1. In this Second Appeal, two points are urged by the appellant. The first is that his guardian (O.S. No. 258 of 1916) was guilty of gross negligence, and therefore, the decree in that suit is not binding on him; the second is that the arrangement under which the appellant was given a house was a family arrangement and the appellant is entitled to the benefit of such arrangement.
2. The plaintiff-appellant brought the suit for a declaration of his right to the plaint shop and to recover possession from the 1st defendant. The 1st defendant brought O.S. No. 258 of 1916, for the possession of the plaint property, against the plaintiff, as 2nd defendant, and his father as 1st defendant, alleging that the father had sold the property to him and that he was entitled to possession of the same. The 2nd defendant was represented by a Court guardian, as no proper guardian was available. The Court guardian, on the day the case was taken up, was absent and the suit was decreed ex parte. The present suit is for the purpose of recovering, from the plaintiff in O.S. No. 258 of 1916, the possession of the property, on the ground that the decree in that suit is not binding on the minor, by reason of the negligence of his guardian. The District Munsif found that the plaintiff's guardian in the previous Suit was guilty of negligence and that the decree in that suit was not binding on the plaintiff; but he found the second point against the plaintiff and dismissed the suit. On appeal, the Subordinate Judge held that the plaintiff's guardian in the previous suit was not guilty of negligence.
3. The admitted facts are that on the day the case came on for trial the plaintiff's guardian, who was a vakil of the Court, was absent and his vakil asked for time, which was refused. It is in evidence that the plaintiff's guardian had taken out subpoenas for the witnesses and had done everything to get the case ready for trial, but he himself was absent on that Hay. The Subordinate Judge holds that the fault was entirely on the part of the Court and there was no negligence on the part of the guardian. I am unable to agree with that conclusion. It was the duty of the guardian to have been present in Court for the purpose of informing the Court of the steps he had taken and of placing before the Court materials which could enable the Court to consider whether the request for adjournment was a reasonable one or not. The guardian's absence prevented his vakil from placing before the Court all the facts necessary in order to enable the Court to grant time, and this has led to the suit being decreed against the plaintiff. It is not every kind of negligence that would be a sufficient ground for setting aside a decree, or for declaring that the proceedings in Court are null and void; but where the guardian omits to do his plain duty and where by reason of such negligence a suit is decided against a minor, which would not have been otherwise decreed against him, it must be held that the guardian's negligence contributed to the Court proceedings in the manner it did. In this case, the fact that subpoenas had been taken out and that there were circumstances which prevented the witnesses from attending on the day of trial was only known to plaintiff's guardian and his absence on that day materially contributed to the course adopted by the Court. The Court is not supposed to be aware of facts which have happened in the office unless such facts are brought to its notice in open Court, and the opportunity for bringing such facts to the notice of the Court was lost on account of the absence of the plaintiff's guardian. In this connection, I may refer to an observation of the learned Judges in Punnayya v. Viranna ILR (1921) M 425 : 1921 42 MLJ 429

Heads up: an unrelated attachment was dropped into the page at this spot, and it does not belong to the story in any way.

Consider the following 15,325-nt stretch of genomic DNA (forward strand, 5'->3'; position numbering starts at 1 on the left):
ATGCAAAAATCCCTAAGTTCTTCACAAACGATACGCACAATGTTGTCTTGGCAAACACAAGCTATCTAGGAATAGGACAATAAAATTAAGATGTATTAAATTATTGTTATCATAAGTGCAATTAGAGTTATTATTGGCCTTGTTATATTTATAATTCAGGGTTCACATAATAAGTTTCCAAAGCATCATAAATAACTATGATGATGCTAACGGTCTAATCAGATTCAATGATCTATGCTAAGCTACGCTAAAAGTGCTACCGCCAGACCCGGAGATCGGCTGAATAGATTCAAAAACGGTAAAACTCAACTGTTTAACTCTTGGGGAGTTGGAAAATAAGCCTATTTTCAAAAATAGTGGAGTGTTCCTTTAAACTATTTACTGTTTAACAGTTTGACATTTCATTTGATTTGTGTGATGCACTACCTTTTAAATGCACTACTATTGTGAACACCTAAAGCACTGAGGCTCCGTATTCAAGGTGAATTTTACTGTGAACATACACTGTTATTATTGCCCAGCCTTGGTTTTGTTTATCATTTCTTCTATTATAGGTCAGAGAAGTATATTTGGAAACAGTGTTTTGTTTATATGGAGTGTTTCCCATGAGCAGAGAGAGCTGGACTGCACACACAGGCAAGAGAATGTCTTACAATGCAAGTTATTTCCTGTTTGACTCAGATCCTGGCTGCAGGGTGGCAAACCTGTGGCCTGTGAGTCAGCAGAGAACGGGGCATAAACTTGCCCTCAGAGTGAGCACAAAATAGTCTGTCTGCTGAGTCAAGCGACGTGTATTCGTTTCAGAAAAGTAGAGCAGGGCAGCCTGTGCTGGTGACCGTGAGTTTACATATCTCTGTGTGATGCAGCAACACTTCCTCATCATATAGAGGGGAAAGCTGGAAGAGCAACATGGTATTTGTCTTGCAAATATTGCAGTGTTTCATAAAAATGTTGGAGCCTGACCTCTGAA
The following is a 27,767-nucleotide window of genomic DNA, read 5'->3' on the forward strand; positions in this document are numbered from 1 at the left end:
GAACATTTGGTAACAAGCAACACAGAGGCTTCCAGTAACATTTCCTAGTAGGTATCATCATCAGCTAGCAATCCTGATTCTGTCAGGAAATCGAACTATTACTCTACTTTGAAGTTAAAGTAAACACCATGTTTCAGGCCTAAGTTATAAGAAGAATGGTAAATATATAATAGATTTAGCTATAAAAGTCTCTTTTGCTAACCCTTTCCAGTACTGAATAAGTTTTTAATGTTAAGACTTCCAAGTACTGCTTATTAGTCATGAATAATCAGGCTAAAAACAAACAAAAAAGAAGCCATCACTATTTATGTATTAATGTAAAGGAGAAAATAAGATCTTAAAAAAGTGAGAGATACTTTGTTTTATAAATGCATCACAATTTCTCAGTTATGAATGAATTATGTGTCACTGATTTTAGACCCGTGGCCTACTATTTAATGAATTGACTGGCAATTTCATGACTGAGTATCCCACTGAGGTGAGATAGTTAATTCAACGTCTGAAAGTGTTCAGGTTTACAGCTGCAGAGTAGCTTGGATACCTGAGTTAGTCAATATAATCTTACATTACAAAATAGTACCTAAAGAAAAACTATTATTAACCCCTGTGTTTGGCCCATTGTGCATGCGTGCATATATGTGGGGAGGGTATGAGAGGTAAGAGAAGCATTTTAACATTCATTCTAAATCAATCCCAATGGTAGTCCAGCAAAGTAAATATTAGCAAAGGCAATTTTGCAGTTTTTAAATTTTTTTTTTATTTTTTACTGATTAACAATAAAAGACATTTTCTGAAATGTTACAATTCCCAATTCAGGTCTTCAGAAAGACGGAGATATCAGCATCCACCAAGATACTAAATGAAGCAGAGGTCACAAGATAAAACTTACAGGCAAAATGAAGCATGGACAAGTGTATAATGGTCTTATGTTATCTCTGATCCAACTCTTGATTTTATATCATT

It must be such negligence as leads to the loss of a right which might have been successfully asserted if the suit had been defended with due care.
4. I hold that the guardian was guilty of gross negligence and, therefore, the decree in O.S. No. 258 of 1916 is not binding upon the plaintiff.
5. As regards the second point, the appellant's contention is that the plaint property was given him under a family arrangement. The plaintiff's grandfather died, leaving considerable property. His father and the other members of the family gave a muchilika to some respectable persons for the purpose of dividing the property among them. That muchilika is marked Ex. A. By Ex. B, another muchilika, the plaintiff's father authorised the panchayatdars to allot to the plaintiff the immoveable property that may fall to his share. The relevant words of the muchilika are:
Out of the moveable and immoveable properties that might be given towards my share, according to the said conditions, the immoveable properties alone may be given to my son, minor Dada Sahib. I shall have no right to or interest in them. I shall act as the guardian of the minor.